Attention Deficit Hyperactivity Disorder (ADHD)

ADHD also known as attention deficit hyperactivity disorder is one of the most common childhood disorders. Symptoms include inattentiveness, impulsivity, and hyperactivity, but they differ from person to person. ADHD was formerly called ADD, or attention deficit disorder. Both children and adults can have ADHD, but symptoms always begin in childhood. Children with ADHD show signs of inattention, hyperactivity, and/or impulsivity in specific ways. These children:

  • Are in constant motion
  • Squirm and fidget
  • Do not seem to listen
  • Have trouble playing quietly
  • Often talk excessively
  • Interrupt or intrude on others
  • Are easily distracted
  • Do not finish tasks

The symptoms of attention deficit hyperactivity disorder vary from person to person, but consist of some combination of inattention, hyperactivity, and impulsivity.

  • Inattention. People who are inattentive have a hard time keeping their mind focused on one thing and may get bored with a task after only a few minutes. Focusing conscious, deliberate attention to organizing and completing routine tasks may be difficult. Often they lose track of things or forget things easily. You may notice restlessness, procrastination, problems remembering obligations, trouble staying seated during meetings or activities, or starting multiple projects at the same time but rarely finishing them.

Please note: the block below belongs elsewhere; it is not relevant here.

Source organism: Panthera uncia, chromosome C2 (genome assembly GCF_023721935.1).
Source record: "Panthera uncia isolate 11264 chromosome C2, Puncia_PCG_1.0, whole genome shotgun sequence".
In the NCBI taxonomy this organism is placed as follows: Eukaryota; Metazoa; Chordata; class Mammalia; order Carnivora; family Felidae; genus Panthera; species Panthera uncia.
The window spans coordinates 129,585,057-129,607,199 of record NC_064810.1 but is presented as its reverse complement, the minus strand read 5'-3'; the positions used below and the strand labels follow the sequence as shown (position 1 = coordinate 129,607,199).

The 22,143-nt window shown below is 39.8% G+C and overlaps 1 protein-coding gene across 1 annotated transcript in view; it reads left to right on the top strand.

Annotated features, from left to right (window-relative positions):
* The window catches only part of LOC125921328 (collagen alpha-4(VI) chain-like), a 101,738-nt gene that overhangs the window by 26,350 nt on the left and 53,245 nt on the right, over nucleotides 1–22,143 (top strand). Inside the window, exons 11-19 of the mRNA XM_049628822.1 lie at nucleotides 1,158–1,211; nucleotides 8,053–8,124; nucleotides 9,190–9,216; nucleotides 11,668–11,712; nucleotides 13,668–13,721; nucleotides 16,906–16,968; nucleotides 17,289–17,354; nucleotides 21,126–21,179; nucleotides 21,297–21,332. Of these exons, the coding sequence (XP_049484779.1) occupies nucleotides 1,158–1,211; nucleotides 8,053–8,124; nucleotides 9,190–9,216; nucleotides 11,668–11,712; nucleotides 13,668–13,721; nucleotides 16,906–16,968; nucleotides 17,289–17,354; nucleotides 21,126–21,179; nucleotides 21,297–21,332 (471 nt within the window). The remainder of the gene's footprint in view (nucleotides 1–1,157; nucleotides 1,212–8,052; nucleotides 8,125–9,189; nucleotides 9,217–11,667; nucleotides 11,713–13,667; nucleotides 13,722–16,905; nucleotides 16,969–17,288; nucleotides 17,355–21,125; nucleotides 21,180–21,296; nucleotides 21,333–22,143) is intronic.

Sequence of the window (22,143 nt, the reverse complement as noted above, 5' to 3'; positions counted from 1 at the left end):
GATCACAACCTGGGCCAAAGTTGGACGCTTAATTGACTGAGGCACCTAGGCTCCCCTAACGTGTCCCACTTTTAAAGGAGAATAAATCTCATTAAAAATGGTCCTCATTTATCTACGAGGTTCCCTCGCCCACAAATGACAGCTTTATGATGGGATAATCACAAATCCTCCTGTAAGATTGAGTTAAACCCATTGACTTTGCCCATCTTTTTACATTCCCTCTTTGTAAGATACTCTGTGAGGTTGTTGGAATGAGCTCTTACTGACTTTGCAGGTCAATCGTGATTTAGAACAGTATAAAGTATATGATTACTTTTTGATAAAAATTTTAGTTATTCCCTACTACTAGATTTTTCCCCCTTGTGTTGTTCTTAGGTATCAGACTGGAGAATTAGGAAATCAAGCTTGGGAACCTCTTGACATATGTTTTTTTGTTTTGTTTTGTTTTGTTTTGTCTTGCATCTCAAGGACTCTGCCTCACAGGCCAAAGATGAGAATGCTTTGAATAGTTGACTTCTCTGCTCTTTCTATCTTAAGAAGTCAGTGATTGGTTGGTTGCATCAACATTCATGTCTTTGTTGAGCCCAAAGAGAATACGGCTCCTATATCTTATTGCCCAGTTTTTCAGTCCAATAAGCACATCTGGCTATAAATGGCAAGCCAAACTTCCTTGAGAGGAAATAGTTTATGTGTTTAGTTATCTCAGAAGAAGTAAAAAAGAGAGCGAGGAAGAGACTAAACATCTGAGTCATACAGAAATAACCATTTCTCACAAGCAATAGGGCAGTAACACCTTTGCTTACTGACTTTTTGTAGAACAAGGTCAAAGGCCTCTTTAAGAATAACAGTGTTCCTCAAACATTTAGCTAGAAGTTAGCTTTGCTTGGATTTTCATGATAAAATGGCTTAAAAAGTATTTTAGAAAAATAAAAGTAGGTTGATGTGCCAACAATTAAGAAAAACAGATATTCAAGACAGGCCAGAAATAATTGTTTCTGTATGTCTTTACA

• Hyperactivity. People who are hyperactive always seem to be in motion. They can’t sit still and may dash around or talk incessantly. Children with ADHD are unable to sit still and pay attention in class. They may roam around the room, squirm in their seats, wiggle their feet, touch everything or noisily tap a pencil. Adolescents with ADHD may feel intensely restless.
  • Impulsivity. People who are overly impulsive seem unable to think before they act. As a result, they may blurt out answers to questions or inappropriate comments, or run into the street without looking. Their impulsivity may make it difficult for them to wait for things they want or to take their turn in games. They may grab a toy from another child or hit when they are upset. They often have difficulty making and keeping friends.

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